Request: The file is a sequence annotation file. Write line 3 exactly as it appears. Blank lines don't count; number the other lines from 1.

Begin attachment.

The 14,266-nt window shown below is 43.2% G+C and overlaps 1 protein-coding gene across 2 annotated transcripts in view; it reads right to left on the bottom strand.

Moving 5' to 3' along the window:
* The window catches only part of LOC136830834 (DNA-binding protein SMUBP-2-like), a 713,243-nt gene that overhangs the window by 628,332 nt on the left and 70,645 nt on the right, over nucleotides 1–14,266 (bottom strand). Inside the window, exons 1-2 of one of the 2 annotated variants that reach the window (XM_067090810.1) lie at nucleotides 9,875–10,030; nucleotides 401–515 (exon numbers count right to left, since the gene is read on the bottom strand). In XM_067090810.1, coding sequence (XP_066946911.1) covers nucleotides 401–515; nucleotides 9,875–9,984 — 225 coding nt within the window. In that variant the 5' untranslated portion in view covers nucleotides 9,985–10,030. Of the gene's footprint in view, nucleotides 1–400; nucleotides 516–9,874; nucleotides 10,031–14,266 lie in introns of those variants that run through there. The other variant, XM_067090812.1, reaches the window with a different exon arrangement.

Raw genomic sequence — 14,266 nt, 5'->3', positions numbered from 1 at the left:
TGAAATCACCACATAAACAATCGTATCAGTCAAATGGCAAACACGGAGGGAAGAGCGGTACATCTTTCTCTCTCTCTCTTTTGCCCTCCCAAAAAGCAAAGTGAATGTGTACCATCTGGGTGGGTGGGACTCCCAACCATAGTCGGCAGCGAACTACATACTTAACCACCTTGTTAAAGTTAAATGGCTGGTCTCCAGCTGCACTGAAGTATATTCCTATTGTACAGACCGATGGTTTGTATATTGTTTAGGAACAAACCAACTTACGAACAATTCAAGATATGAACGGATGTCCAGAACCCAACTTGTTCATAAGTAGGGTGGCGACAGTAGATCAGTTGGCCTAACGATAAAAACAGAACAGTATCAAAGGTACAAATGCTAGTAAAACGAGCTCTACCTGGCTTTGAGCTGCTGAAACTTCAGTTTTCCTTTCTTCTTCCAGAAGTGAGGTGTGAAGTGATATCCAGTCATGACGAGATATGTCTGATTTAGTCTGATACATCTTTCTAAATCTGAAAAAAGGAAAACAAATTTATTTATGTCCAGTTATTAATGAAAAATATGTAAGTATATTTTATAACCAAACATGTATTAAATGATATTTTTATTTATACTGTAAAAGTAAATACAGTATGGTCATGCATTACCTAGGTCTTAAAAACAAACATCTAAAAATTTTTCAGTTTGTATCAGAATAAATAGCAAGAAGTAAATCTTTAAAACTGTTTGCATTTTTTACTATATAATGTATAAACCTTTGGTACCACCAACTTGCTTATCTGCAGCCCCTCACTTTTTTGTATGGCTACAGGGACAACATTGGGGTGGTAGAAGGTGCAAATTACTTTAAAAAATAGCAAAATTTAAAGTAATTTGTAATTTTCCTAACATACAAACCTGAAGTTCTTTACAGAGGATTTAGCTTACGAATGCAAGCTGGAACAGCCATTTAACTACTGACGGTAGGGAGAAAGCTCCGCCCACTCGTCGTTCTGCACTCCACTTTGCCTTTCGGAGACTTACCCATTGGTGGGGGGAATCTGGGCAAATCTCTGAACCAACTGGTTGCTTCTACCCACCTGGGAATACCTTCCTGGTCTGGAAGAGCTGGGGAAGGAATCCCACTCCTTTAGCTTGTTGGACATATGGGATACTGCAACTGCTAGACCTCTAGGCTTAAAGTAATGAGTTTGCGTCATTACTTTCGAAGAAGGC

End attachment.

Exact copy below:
* The window catches only part of LOC136830834 (DNA-binding protein SMUBP-2-like), a 713,243-nt gene that overhangs the window by 628,332 nt on the left and 70,645 nt on the right, over nucleotides 1–14,266 (bottom strand). Inside the window, exons 1-2 of one of the 2 annotated variants that reach the window (XM_067090810.1) lie at nucleotides 9,875–10,030; nucleotides 401–515 (exon numbers count right to left, since the gene is read on the bottom strand). In XM_067090810.1, coding sequence (XP_066946911.1) covers nucleotides 401–515; nucleotides 9,875–9,984 — 225 coding nt within the window. In that variant the 5' untranslated portion in view covers nucleotides 9,985–10,030. Of the gene's footprint in view, nucleotides 1–400; nucleotides 516–9,874; nucleotides 10,031–14,266 lie in introns of those variants that run through there. The other variant, XM_067090812.1, reaches the window with a different exon arrangement.